A distressed farmer has highlighted the devastating effects of the floods on Aussies by sharing a heartbreaking photo of her cattle.
Over the past couple of weeks, hundreds if not thousands of residents have been forced out of their homes while rain continued to pelt down, delivering a one in 100 year event.
Posting the haunting images to Facebook on Thursday, Rae Stretton, from Mount Isa in Queensland’s northwest, wrote: “This is the cold hard truth of what my family at Eddington Station — 20km West of Julia Creek, Qld — and a heap of other families in North West Queensland are dealing with right now.
“From drought to floods to losing stock on a massive scale… the stock that haven’t died from flood water and cold weather have had to be humanely put down.”
She added: “Where is the help from the Government now. Hurry Government and give the Defence Force the go ahead to help these people out – they’re the best in the world for these scenarios.”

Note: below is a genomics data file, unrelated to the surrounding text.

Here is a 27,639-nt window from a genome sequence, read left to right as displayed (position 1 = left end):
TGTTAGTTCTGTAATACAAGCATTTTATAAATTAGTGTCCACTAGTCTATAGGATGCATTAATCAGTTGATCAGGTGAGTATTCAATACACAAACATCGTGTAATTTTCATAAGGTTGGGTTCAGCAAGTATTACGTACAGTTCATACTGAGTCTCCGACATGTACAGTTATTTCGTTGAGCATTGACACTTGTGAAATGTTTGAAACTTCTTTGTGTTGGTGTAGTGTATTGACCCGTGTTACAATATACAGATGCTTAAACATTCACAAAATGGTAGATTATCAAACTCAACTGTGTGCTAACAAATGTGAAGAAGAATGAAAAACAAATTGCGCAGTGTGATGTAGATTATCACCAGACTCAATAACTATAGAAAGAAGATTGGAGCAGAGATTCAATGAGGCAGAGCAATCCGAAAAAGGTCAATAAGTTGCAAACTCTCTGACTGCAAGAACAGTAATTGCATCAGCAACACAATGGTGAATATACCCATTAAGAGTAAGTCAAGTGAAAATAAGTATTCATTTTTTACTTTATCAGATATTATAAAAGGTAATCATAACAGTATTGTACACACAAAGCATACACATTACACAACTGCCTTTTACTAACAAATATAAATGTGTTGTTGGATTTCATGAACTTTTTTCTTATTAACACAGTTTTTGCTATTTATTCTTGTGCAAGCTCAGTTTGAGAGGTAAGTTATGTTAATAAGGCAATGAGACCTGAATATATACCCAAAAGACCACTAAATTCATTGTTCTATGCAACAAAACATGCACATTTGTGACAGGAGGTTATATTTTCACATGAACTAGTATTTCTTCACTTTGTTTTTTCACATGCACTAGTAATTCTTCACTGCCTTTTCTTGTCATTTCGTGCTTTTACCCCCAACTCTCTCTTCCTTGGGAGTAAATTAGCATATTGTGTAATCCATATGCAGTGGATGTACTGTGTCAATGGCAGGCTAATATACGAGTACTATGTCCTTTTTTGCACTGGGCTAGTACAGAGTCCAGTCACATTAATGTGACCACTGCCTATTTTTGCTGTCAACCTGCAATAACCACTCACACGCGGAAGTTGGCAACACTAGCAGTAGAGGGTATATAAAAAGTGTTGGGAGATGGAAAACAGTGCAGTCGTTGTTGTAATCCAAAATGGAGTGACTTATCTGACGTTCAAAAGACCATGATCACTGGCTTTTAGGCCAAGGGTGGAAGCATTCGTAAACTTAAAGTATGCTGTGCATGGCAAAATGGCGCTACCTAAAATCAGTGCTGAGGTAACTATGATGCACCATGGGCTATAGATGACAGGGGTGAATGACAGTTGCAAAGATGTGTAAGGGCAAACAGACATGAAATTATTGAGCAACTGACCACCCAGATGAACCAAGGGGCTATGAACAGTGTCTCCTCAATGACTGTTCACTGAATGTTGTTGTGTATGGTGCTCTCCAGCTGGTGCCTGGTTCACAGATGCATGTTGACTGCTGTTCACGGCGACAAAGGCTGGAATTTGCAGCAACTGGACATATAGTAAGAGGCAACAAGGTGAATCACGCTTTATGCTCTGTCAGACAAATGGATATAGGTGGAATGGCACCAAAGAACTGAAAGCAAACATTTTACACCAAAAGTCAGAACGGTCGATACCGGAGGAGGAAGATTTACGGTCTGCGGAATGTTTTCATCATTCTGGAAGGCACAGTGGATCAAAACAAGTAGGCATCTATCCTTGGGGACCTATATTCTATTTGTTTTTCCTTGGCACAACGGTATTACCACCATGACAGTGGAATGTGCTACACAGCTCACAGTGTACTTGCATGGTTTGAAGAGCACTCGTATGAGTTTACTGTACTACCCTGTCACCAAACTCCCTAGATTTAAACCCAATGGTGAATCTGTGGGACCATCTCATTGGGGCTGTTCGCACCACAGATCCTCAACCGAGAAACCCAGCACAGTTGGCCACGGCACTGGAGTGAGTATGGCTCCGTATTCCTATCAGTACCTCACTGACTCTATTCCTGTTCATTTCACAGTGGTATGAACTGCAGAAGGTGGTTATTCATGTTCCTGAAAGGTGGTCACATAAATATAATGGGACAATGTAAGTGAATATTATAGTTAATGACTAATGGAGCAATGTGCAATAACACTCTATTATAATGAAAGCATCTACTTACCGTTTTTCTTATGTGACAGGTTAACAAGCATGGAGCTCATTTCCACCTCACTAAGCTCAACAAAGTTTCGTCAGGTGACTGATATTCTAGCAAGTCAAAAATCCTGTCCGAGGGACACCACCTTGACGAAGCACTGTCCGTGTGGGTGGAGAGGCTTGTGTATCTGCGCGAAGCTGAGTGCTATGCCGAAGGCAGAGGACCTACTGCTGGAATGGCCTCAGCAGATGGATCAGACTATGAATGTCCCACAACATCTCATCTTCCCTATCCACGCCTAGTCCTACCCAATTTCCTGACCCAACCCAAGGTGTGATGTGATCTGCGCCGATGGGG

The distressing images show dead and dying cattle swept away in rising floodwaters.
The post had been shared over 20,000 times at time of publication with many heartfelt comments from fellow Aussies offering support.
“This is just heart breaking. Now is the time the government steps up, inject some people, money and hope to these long suffering Australians,” one commentator wrote.
Another added: “OMG, this is devastating. It has actually brought tears to the eyes.”
On Wednesday, residents began to return home to the flood damaged homes to begin a massive clean-up as rain finally eased. After around two weeks of torrential rain businesses and schools have reopened in areas lucky enough to avoid the majority of the downpour.
However, the battle is not over yet, with hundreds of people still left in evacuation centres as they wait patiently for the flood waters to lower.
The Bureau of Meteorology updated residents on the situation in the north of Queensland on Wednesday, claiming there are possibilities levels could rise once again.
“We are currently seeing the river waters are easing, at Aplins Weir in Townsville they are currently at moderate and are falling,” Hydrologist Claire Mills said.